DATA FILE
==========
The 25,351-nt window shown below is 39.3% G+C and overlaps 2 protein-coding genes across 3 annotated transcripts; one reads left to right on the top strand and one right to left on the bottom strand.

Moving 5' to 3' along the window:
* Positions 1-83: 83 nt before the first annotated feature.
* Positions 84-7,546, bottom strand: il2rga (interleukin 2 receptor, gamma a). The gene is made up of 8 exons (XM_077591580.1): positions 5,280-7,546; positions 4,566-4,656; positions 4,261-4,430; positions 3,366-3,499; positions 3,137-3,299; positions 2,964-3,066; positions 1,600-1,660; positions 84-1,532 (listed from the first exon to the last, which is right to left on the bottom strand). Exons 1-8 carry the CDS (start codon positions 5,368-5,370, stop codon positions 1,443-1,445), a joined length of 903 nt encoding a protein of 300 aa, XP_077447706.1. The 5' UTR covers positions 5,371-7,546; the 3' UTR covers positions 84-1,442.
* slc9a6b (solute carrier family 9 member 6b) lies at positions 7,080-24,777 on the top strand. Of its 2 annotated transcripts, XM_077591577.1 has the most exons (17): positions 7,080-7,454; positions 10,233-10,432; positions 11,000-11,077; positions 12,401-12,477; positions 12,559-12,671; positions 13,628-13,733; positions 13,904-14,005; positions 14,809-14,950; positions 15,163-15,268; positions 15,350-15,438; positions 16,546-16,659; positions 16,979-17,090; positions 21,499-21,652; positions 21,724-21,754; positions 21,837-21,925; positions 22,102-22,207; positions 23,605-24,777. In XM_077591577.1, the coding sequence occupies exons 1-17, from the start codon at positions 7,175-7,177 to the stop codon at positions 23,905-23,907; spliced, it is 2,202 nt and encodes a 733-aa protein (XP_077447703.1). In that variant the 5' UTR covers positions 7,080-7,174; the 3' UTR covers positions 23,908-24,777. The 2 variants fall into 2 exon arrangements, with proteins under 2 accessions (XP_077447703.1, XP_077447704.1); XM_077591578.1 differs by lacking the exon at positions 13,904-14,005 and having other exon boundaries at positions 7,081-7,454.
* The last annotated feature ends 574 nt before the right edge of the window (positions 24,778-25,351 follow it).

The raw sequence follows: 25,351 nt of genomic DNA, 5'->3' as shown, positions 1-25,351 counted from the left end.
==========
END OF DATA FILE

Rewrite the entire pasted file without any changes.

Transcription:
The 25,351-nt window shown below is 39.3% G+C and overlaps 2 protein-coding genes across 3 annotated transcripts; one reads left to right on the top strand and one right to left on the bottom strand.

Moving 5' to 3' along the window:
* Positions 1-83: 83 nt before the first annotated feature.
* Positions 84-7,546, bottom strand: il2rga (interleukin 2 receptor, gamma a). The gene is made up of 8 exons (XM_077591580.1): positions 5,280-7,546; positions 4,566-4,656; positions 4,261-4,430; positions 3,366-3,499; positions 3,137-3,299; positions 2,964-3,066; positions 1,600-1,660; positions 84-1,532 (listed from the first exon to the last, which is right to left on the bottom strand). Exons 1-8 carry the CDS (start codon positions 5,368-5,370, stop codon positions 1,443-1,445), a joined length of 903 nt encoding a protein of 300 aa, XP_077447706.1. The 5' UTR covers positions 5,371-7,546; the 3' UTR covers positions 84-1,442.
* slc9a6b (solute carrier family 9 member 6b) lies at positions 7,080-24,777 on the top strand. Of its 2 annotated transcripts, XM_077591577.1 has the most exons (17): positions 7,080-7,454; positions 10,233-10,432; positions 11,000-11,077; positions 12,401-12,477; positions 12,559-12,671; positions 13,628-13,733; positions 13,904-14,005; positions 14,809-14,950; positions 15,163-15,268; positions 15,350-15,438; positions 16,546-16,659; positions 16,979-17,090; positions 21,499-21,652; positions 21,724-21,754; positions 21,837-21,925; positions 22,102-22,207; positions 23,605-24,777. In XM_077591577.1, the coding sequence occupies exons 1-17, from the start codon at positions 7,175-7,177 to the stop codon at positions 23,905-23,907; spliced, it is 2,202 nt and encodes a 733-aa protein (XP_077447703.1). In that variant the 5' UTR covers positions 7,080-7,174; the 3' UTR covers positions 23,908-24,777. The 2 variants fall into 2 exon arrangements, with proteins under 2 accessions (XP_077447703.1, XP_077447704.1); XM_077591578.1 differs by lacking the exon at positions 13,904-14,005 and having other exon boundaries at positions 7,081-7,454.
* The last annotated feature ends 574 nt before the right edge of the window (positions 24,778-25,351 follow it).

The raw sequence follows: 25,351 nt of genomic DNA, 5'->3' as shown, positions 1-25,351 counted from the left end.